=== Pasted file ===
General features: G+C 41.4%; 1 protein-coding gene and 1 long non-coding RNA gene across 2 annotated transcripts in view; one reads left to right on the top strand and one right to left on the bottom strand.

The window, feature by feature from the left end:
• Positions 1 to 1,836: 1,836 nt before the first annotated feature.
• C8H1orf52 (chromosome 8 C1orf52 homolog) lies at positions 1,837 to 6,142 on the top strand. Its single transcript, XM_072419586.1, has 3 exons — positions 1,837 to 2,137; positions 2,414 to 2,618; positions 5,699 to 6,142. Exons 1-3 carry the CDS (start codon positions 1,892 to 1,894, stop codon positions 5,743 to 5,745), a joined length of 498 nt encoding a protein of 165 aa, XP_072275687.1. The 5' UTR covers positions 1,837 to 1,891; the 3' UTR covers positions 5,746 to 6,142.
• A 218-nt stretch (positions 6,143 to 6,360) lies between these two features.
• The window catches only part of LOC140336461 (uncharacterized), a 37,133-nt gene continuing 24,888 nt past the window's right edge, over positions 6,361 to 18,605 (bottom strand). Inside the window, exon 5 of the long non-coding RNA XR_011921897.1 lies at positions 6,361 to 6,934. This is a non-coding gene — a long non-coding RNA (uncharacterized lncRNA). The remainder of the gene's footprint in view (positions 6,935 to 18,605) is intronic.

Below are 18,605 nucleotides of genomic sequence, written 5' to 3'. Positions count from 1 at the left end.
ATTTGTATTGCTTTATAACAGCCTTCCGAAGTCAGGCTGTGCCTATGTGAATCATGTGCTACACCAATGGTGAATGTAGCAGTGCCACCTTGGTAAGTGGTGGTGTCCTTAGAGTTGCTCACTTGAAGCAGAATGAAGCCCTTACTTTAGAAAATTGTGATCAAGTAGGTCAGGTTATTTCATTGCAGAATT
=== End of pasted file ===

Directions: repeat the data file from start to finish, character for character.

General features: G+C 41.4%; 1 protein-coding gene and 1 long non-coding RNA gene across 2 annotated transcripts in view; one reads left to right on the top strand and one right to left on the bottom strand.

The window, feature by feature from the left end:
• Positions 1 to 1,836: 1,836 nt before the first annotated feature.
• C8H1orf52 (chromosome 8 C1orf52 homolog) lies at positions 1,837 to 6,142 on the top strand. Its single transcript, XM_072419586.1, has 3 exons — positions 1,837 to 2,137; positions 2,414 to 2,618; positions 5,699 to 6,142. Exons 1-3 carry the CDS (start codon positions 1,892 to 1,894, stop codon positions 5,743 to 5,745), a joined length of 498 nt encoding a protein of 165 aa, XP_072275687.1. The 5' UTR covers positions 1,837 to 1,891; the 3' UTR covers positions 5,746 to 6,142.
• A 218-nt stretch (positions 6,143 to 6,360) lies between these two features.
• The window catches only part of LOC140336461 (uncharacterized), a 37,133-nt gene continuing 24,888 nt past the window's right edge, over positions 6,361 to 18,605 (bottom strand). Inside the window, exon 5 of the long non-coding RNA XR_011921897.1 lies at positions 6,361 to 6,934. This is a non-coding gene — a long non-coding RNA (uncharacterized lncRNA). The remainder of the gene's footprint in view (positions 6,935 to 18,605) is intronic.

Below are 18,605 nucleotides of genomic sequence, written 5' to 3'. Positions count from 1 at the left end.
ATTTGTATTGCTTTATAACAGCCTTCCGAAGTCAGGCTGTGCCTATGTGAATCATGTGCTACACCAATGGTGAATGTAGCAGTGCCACCTTGGTAAGTGGTGGTGTCCTTAGAGTTGCTCACTTGAAGCAGAATGAAGCCCTTACTTTAGAAAATTGTGATCAAGTAGGTCAGGTTATTTCATTGCAGAATT